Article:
The fundamental structure of chains of blocks would be the first hurdle: editing one block would mean altering its hash—the unique identifying name of each block—which would mean having to generate a new one. Hashes are computed using complex cryptographic algorithms and computing them requires resources in the form of hardware and electricity.

Generating a new hash takes computing power, but every time a block is added to the blockchain one has to generate one, so in theory changing one can be accomplished. But, because of the structure of the blockchain, the next block in the chain contains the hash of the block preceding it and so the edited block’s old hash is present in the following hash.

Since the hashes don’t match, the next block’s hash will also have to be changed and calculated as well, and so too for the block proceeding that one and the one after that—in fact, hashes would have to be changed for every single block in the chain after the edited block.

The computing power needed to retroactively edit the contents of one block, change its hash and then also the hashes of every block requires exponentially more resources and time than is feasible.

Proving your work

How blockchain technology is kept trustworthy.

While anyone can view the blockchain, only nodes can add blocks to the blockchain and to add a block it needs to be named first. Any computer can voluntarily become a node, which raises the issue of how the blockchain can be trusted if anyone can just add nodes?

The way that the blockchain manages this is by getting a node to prove their “trustworthiness” by doing some work—a concept called, ‘Proof of Work’.

Just like a boss wanting to see the work their employees have done during the day to prove that they’ve actually done work, and have thus earned your day’s pay, nodes ‘earn their pay’ by generating hashes—each node putting a little bit of work per hash.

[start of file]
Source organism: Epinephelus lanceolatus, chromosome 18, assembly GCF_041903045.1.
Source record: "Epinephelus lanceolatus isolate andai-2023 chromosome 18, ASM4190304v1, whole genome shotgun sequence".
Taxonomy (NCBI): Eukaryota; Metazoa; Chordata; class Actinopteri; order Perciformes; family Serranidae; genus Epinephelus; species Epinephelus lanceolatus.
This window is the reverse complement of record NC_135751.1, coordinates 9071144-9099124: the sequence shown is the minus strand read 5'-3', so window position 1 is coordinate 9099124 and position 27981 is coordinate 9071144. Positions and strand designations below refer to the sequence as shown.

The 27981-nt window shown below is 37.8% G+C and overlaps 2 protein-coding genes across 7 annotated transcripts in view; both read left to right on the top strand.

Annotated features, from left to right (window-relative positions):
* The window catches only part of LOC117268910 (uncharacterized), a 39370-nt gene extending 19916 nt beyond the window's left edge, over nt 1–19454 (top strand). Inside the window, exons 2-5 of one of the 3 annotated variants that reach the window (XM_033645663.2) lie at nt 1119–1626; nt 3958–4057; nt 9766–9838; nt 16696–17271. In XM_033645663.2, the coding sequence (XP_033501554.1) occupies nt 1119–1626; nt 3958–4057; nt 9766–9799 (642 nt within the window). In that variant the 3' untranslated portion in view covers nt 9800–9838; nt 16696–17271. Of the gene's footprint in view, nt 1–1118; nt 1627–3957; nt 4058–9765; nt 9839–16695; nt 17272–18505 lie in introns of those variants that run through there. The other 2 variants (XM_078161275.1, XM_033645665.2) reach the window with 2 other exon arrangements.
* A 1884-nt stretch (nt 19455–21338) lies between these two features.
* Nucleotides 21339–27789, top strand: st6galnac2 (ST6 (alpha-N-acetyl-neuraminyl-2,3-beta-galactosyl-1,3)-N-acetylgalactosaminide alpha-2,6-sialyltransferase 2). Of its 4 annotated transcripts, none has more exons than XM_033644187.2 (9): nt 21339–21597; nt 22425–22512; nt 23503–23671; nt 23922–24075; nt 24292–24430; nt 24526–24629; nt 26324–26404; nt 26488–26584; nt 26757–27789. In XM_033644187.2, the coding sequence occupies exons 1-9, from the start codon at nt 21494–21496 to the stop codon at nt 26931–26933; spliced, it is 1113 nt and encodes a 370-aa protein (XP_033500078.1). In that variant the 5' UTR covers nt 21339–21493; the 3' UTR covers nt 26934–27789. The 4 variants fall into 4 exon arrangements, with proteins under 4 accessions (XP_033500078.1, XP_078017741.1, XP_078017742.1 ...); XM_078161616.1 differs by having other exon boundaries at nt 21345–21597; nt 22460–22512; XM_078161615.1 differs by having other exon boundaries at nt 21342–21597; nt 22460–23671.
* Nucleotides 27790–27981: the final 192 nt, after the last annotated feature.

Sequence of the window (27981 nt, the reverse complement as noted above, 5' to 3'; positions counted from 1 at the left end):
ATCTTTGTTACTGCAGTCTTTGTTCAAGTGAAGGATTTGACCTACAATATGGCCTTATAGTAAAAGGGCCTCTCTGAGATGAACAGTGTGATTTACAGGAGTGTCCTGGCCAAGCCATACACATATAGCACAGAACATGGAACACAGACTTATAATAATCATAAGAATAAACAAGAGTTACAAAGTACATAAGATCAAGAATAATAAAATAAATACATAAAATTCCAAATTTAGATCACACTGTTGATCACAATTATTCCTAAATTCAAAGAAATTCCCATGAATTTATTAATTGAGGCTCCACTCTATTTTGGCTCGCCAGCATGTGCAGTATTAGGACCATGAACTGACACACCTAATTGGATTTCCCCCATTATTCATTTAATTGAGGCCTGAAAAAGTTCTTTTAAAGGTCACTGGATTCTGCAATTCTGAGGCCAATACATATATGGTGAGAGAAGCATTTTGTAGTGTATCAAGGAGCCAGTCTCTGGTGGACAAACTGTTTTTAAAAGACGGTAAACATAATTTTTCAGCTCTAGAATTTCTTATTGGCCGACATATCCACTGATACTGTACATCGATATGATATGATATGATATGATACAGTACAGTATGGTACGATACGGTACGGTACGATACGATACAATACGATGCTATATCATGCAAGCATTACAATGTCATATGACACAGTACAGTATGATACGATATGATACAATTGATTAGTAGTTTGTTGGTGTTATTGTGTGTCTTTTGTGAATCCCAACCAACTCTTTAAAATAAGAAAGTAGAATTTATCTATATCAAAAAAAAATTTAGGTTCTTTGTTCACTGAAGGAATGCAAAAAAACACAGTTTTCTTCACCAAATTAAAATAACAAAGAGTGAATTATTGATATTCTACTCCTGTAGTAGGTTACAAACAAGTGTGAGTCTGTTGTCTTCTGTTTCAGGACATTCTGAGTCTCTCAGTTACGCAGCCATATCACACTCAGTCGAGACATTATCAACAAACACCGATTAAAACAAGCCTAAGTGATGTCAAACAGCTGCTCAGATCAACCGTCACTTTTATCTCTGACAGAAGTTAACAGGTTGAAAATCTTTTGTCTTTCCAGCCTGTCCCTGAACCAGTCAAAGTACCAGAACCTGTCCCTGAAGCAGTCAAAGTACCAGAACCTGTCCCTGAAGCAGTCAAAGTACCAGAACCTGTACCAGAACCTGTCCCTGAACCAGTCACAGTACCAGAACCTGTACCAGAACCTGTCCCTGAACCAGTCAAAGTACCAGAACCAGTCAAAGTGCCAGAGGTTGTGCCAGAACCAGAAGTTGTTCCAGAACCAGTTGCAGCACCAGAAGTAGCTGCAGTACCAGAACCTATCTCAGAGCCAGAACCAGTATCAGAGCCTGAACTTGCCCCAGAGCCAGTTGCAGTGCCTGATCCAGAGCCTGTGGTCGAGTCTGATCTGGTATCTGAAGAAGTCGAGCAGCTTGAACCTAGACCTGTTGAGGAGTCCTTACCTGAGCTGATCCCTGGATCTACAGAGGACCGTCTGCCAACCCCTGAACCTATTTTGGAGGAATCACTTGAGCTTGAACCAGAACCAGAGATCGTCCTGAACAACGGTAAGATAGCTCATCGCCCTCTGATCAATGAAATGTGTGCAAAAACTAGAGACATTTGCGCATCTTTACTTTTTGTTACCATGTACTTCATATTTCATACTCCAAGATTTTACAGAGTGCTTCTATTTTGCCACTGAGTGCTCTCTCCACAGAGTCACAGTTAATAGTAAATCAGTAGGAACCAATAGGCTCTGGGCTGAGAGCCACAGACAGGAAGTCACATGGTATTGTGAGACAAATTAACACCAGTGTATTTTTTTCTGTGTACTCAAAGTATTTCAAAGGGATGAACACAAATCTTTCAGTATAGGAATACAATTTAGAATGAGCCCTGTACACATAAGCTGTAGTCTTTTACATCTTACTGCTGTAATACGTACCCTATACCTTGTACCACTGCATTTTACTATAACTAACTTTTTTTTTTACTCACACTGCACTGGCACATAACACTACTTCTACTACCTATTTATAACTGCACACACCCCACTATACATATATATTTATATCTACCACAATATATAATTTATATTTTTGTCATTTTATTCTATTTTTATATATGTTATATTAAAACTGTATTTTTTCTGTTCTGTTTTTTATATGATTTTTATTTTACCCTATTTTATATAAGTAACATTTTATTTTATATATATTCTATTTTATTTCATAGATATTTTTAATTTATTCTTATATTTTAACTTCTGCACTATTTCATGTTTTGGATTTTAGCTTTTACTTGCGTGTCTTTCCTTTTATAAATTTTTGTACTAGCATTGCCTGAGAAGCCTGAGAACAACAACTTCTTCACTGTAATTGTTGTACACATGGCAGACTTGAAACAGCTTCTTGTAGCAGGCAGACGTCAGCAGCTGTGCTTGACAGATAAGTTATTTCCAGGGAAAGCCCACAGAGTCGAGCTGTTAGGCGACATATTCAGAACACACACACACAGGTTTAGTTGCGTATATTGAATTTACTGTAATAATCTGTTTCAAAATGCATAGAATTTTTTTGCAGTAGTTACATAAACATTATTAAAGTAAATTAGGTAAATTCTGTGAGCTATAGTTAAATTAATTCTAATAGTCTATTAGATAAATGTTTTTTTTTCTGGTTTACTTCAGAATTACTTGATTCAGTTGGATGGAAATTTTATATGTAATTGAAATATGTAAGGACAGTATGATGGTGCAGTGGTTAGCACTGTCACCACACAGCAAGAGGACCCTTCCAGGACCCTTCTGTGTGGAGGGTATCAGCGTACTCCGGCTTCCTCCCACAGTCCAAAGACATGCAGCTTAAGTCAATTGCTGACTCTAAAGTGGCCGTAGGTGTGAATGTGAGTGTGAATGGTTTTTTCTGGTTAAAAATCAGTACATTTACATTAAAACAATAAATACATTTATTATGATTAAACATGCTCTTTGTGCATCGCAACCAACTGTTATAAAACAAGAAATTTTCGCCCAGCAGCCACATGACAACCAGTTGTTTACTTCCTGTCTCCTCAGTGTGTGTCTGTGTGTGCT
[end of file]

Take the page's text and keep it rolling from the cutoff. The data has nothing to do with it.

This is accomplished by solving incredibly complex mathematical calculations; calculations that can only be solved by computers. Computers need hardware and electricity to function, and hardware and electricity cost money. Therefore, if you have the resources to solve these calculations, and do so, then you have shown the blockchain that you are trustworthy. This concept is what is known as ‘mining’ the blockchain.

You may have heard of the term ‘mining’ before in connection with blockchains such as Bitcon—the term is a bit of a misnomer of sorts, because it implies that all they are doing is ‘looking for’ Bitcoin that already exists and digging them up.

This is not exactly the case: in essence, mining is a competition between nodes to solve these complex mathematical riddles first—and generate the complex encrypted hashes required to add blocks to the blockchain—and in the case of cryptocurrency, this “game” is rewarded with cryptocurrency. You’re not finding bitcoin in a mine, it’s more like you’re arbitrarily digging holes until you’ve done enough work for to be payed a fraction of a Bitcoin, or any other cryptocurrency.

In this way, cryptocurrency’s value can be likened to the value of money in the age of the Gold Standard: because it takes resources to ‘mine’ cryptocurrencies, there is direct “physical” relationship between the work you put in and the amount of crypto you receive; if you had 50 dollars in your wallet, that meant you owned 50 dollars worth of gold and if you put in ‘x’ amount of work mining you recieve ‘x’ amount of cryptocurrency.